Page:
Writing, life, politics

On The Simularity Between Signing Queues and Bus Queues

One of the many misconceptions that people of other nationalities have of English people – Americans chief among them I’m afraid – is that we’re all so reserved and private that we’d rather die than exchange words with a stranger.

Like most such stereotypes this is, of course, rubbish. It’s people like me from the South of England who see conversation with strangers as a extreme social taboo – go up to the North of England, and they’ll natter away at anything that moves and a lot that doesn’t. I know. I’ve got family in Yorkshire, visit frequently, and often find myself thrown into a panic by complete strangers greeting me as I walk along the street. (I usually just smile and nod back and hope to hell they’ll be happy to leave it at that).

Many years ago, a school friend of mine went to University in Lancashire. When he returned home after the first term, he’d gone completely native, saying excitedly: “It’s great! Complete strangers talk to you on the bus!”

Only half joking, I told him that stranger talks to me on the bus, he’s either a pervert or a retard! Now I should stress that this was 22 years ago and I was 18. Were I to have the same conversation now, I would choose my words far more carefully and with considerably more tact; but I suspect the overall message would have been much the same. I don’t generally talk to strangers on public transport; it’s just not a thing we do down here.

So anyway, last night I went to London’s Forbidden Planet to attend a signing by one of my favourite authors, Kim Stanley Robinson, that I’d only found out was happening that day. (And as it happens, I’d literally just finished re-reading his novel, the Wild Shore, just a couple of days previously – I really am a fan).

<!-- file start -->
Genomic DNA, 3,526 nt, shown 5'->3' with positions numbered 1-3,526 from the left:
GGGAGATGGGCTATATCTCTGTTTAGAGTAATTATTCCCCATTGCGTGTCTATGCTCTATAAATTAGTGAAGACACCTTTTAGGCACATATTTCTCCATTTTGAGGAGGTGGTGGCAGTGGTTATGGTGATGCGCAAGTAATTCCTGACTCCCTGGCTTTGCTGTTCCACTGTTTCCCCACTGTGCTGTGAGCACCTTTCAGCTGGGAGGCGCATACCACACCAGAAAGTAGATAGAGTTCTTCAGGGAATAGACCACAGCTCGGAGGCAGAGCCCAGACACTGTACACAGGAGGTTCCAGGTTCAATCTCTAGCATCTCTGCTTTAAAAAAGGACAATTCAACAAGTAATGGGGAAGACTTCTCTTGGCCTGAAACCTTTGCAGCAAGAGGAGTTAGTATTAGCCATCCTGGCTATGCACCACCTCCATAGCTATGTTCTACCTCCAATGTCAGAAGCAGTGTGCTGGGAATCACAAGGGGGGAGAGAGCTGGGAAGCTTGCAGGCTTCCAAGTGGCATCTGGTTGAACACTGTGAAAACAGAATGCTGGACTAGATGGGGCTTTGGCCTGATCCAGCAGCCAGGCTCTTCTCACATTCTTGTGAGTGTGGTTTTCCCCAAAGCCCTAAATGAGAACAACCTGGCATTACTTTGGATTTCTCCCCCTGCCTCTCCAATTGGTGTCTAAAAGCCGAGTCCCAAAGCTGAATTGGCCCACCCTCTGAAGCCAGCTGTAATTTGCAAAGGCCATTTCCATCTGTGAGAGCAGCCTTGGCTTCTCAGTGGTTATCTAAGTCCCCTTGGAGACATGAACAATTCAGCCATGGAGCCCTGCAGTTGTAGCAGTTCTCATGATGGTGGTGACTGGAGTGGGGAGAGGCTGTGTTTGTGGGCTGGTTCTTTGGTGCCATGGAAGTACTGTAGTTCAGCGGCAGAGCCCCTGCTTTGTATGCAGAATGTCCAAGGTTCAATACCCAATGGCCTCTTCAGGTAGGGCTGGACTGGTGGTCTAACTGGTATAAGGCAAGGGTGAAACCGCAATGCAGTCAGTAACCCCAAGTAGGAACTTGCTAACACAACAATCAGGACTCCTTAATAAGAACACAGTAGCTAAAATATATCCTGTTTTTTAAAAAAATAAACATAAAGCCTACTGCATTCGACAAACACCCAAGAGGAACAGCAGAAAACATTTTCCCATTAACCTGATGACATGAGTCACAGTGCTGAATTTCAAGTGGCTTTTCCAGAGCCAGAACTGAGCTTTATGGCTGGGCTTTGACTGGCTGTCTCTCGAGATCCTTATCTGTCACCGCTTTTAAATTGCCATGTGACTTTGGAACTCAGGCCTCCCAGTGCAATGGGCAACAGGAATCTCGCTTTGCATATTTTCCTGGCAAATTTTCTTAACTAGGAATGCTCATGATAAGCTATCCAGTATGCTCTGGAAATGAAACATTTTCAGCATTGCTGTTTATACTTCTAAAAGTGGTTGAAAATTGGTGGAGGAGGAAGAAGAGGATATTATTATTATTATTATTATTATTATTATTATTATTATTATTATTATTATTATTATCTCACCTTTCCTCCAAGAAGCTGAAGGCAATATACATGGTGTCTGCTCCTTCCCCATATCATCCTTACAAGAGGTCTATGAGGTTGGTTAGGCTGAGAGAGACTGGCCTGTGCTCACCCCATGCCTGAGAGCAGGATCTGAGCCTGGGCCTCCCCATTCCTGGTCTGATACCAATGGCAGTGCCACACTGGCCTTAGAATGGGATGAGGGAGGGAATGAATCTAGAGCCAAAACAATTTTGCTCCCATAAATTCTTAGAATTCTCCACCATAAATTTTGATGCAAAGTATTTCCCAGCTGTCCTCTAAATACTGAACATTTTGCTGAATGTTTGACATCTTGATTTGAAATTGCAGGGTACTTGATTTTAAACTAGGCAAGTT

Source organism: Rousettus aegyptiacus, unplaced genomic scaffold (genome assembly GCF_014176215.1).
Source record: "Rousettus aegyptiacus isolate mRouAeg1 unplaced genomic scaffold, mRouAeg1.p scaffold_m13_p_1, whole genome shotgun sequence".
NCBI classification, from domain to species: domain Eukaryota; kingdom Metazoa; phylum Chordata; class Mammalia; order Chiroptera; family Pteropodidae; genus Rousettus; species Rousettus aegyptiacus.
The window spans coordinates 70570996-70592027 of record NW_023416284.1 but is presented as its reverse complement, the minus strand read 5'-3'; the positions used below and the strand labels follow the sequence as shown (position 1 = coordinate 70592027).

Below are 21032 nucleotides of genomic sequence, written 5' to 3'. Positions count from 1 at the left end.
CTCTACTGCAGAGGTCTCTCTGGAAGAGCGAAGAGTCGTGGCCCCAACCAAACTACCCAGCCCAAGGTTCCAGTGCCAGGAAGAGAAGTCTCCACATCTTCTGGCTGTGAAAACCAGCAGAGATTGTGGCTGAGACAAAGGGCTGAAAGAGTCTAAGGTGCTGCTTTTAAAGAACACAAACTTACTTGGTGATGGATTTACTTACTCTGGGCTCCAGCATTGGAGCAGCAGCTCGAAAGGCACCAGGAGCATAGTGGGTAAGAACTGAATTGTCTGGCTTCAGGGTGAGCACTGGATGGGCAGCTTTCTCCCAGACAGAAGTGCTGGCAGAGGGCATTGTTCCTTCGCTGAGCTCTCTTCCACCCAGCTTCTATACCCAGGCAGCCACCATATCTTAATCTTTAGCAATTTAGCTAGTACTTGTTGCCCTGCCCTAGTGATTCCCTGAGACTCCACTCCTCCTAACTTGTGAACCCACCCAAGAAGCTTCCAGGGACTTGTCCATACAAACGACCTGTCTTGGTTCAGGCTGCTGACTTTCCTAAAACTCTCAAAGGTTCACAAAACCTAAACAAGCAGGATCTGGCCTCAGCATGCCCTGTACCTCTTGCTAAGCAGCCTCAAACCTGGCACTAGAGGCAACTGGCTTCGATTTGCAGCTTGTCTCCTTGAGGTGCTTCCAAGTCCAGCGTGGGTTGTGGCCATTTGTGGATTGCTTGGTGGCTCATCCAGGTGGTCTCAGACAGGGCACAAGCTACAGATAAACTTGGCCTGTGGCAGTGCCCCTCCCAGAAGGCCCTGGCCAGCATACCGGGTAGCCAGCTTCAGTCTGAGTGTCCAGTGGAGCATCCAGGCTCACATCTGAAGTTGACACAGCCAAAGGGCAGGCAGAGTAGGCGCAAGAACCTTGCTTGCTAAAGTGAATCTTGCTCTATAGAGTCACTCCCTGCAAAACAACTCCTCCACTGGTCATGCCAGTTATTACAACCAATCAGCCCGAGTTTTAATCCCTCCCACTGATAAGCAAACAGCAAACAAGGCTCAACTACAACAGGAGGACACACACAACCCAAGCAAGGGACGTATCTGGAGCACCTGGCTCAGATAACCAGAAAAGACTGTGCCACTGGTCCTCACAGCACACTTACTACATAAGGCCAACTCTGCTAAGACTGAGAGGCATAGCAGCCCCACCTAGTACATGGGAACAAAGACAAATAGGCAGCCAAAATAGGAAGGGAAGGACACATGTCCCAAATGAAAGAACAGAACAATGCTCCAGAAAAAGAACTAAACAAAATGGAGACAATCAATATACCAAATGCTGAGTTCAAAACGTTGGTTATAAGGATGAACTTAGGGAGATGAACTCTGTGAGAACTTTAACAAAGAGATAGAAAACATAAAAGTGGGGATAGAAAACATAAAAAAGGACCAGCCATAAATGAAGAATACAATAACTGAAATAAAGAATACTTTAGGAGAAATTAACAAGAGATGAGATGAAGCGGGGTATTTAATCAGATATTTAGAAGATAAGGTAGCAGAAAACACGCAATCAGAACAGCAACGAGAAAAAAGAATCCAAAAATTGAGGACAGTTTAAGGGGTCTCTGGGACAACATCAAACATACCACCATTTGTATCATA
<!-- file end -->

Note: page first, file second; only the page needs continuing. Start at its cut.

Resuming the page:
So anyhow, there was a little queue of us, and a stack of books at a table, but come the start of the signing at 6 o’clock, no author. (Funnily enough, this was the exact opposite of my one and only signing for Game Night: I was there, but no queue of readers).

It turned out that Kim was late because of a mix up with times. I must stress that when he did turn up he was very apologetic, most gracious, and by his conduct put himself right up towards the top of my personal “writers, personal opinion of” chart, the bottom of which is currently occupied by a certain big-name SF author I had the misfortune to hear speak at a science-fiction convention some time ago.

The Big Name SF Author

I was in the audience for a panel supposedly about writing courses. For the first ten minutes or so, the four panelists managed to largely contain themselves to merely being mildly smug and self-congratulatory about the courses they’d run or attended, but then for no particularly compelling reason the big name SF author segued sideways into a long, sustained, mean-spirited and frankly vicious attack on the self-publishing industry and self-published authors, with the former being described as “evil” and the latter being described as angry, socially dysfunctional individuals with an inability to take criticism, a burning belief that they were right and that everyone else in the world was wrong, and a fanatical desire to prove the rightness of that latter conviction through the successful self-publishing of their novel.

(Midway through this, he did backtrack slightly, and concede that self-publishing firms weren’t actually evil…)